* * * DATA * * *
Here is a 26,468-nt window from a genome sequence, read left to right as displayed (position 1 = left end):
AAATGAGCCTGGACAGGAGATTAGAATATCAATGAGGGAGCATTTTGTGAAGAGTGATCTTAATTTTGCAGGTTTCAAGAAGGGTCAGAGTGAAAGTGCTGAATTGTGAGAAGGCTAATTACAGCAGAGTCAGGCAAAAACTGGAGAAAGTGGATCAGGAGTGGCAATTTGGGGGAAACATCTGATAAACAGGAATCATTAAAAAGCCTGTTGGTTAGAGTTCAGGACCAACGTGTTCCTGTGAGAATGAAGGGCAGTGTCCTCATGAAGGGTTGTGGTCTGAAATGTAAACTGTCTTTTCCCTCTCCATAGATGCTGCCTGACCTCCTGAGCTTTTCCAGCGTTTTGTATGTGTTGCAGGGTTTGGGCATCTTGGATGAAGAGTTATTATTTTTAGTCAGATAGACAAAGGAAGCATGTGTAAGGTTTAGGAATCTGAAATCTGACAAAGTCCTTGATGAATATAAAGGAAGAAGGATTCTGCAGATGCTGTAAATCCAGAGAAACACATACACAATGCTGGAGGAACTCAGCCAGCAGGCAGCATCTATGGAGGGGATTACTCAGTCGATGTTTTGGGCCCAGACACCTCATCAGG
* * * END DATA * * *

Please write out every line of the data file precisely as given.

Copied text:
Here is a 26,468-nt window from a genome sequence, read left to right as displayed (position 1 = left end):
AAATGAGCCTGGACAGGAGATTAGAATATCAATGAGGGAGCATTTTGTGAAGAGTGATCTTAATTTTGCAGGTTTCAAGAAGGGTCAGAGTGAAAGTGCTGAATTGTGAGAAGGCTAATTACAGCAGAGTCAGGCAAAAACTGGAGAAAGTGGATCAGGAGTGGCAATTTGGGGGAAACATCTGATAAACAGGAATCATTAAAAAGCCTGTTGGTTAGAGTTCAGGACCAACGTGTTCCTGTGAGAATGAAGGGCAGTGTCCTCATGAAGGGTTGTGGTCTGAAATGTAAACTGTCTTTTCCCTCTCCATAGATGCTGCCTGACCTCCTGAGCTTTTCCAGCGTTTTGTATGTGTTGCAGGGTTTGGGCATCTTGGATGAAGAGTTATTATTTTTAGTCAGATAGACAAAGGAAGCATGTGTAAGGTTTAGGAATCTGAAATCTGACAAAGTCCTTGATGAATATAAAGGAAGAAGGATTCTGCAGATGCTGTAAATCCAGAGAAACACATACACAATGCTGGAGGAACTCAGCCAGCAGGCAGCATCTATGGAGGGGATTACTCAGTCGATGTTTTGGGCCCAGACACCTCATCAGG